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Open access journal CARDIOMETRY heard in joints, the cartilage starts rubbing off and then the bone surface inside the joint starts crumbling. When treating the deforming arthrosis by the acupuncture method the processes of the cartilage regeneration are launched, the intra-articular fluid is produced, and the normal intra-articular slip restores. It results in ceasing the pain and puffiness in the joints, and the patients start walking normally. And where are the roughness and bony excrescence which were formed inside the joints during the deformed arthrosis? They are polished like a rough stone thrown into a sea and polished by sea waves, so the intra-articular surface becomes smoother. The effect of the osteoarthritis treatment by the acupuncture is obtained rapidly and is significantly higher than by other methods. Moreover, the acupuncture helps even when the other methods are not effective, and it is offered to perform a joint replacement surgery on a patient. You can say that itâ&#x20AC;&#x2122;s INCREDIBLE, but, nevertheless, it is a FACT. Video 3

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Open access journal CARDIOMETRY The video on the acupuncture session treating the hormone-dependent form of the bronchial asthma the patient has been suffering for 18 years is presented. The treatment started when acute attack of disease occurred. The Qi energy was awakened during the session and the patient lost 4 kg of weight (he cleared the phlegm from the bronchi), and in a few days the symptoms of the disease completely disappeared. There was no need in medicines (including hormonal), a stable remission that has been lasting up to date was observed. The bronchial asthma is a disease with many “hidden roots’. The medicinal treatment is like a weeding, when we cut off the tops, the roots stay deep in the soil and start growing again. Therefore it is not a success to treat the bronchial asthma with common medicines (they just “suspend’ the disease), we can expect the true recovery only having awakened the Qi energy. Video 4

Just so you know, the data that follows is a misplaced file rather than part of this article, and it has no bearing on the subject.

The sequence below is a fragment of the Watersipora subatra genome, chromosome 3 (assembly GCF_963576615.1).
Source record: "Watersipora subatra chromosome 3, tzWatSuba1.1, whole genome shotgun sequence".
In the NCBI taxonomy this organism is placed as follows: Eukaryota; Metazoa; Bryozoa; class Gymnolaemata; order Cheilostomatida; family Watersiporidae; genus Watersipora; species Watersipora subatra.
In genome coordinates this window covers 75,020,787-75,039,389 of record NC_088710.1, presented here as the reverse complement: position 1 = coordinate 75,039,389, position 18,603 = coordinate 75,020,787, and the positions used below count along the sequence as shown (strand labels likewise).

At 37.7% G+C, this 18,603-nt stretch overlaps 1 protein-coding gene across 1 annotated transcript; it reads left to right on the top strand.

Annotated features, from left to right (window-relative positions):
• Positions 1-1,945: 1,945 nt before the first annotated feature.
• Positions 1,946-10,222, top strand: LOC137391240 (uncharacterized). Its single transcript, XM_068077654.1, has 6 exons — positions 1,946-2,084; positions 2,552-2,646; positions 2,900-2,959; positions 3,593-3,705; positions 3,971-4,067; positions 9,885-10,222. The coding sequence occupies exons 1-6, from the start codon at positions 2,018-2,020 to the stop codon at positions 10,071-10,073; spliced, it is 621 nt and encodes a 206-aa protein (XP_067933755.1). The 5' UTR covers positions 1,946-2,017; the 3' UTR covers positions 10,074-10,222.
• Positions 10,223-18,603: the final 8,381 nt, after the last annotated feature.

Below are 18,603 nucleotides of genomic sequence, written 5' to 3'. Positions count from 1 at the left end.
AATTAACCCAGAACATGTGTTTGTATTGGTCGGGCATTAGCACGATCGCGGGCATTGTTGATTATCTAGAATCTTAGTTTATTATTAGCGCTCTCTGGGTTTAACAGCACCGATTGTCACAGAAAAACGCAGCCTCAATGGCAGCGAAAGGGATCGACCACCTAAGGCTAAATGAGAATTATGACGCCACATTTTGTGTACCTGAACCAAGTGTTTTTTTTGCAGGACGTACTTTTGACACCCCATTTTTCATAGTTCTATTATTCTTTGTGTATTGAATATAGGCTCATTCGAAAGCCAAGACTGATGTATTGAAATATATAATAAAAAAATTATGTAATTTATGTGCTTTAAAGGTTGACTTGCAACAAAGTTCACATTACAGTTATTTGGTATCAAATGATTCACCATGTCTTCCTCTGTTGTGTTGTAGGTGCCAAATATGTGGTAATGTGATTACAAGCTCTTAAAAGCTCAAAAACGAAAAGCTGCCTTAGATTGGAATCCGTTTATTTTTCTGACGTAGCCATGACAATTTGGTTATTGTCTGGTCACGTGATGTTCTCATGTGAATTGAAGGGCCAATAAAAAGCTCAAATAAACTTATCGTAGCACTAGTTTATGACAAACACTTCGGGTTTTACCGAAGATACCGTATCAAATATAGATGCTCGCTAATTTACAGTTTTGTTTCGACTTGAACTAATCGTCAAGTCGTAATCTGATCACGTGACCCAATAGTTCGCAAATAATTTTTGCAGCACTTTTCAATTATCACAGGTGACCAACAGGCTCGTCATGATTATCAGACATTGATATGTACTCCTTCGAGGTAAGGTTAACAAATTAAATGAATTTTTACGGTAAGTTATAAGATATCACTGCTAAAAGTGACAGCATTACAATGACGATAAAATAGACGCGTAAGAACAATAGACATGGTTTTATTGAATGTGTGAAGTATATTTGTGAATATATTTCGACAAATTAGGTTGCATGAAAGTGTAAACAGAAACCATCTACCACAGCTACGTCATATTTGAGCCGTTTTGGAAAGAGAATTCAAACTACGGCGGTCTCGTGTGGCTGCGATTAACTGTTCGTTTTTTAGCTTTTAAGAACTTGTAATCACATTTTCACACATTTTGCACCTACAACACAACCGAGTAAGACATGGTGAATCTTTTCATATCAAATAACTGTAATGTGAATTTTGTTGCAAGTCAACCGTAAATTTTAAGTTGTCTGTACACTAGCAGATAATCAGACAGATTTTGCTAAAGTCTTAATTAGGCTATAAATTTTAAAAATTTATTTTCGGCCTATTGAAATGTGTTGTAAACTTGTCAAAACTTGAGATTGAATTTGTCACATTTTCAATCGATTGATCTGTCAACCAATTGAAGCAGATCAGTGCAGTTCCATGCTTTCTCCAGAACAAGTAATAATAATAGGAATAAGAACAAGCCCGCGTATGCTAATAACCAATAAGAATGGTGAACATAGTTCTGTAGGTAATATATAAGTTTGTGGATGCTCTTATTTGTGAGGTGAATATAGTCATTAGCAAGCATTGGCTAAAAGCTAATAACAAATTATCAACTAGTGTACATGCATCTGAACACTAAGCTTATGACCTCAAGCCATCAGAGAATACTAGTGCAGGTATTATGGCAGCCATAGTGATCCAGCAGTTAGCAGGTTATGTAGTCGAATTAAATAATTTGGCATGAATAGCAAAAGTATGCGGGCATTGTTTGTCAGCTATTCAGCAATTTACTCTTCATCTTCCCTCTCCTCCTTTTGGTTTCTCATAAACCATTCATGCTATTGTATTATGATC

The treatment of the patient who has been suffering from pronounced pain in loins for 3 years. Pain in loins is the most frequent case when patients seek ambulatory medical care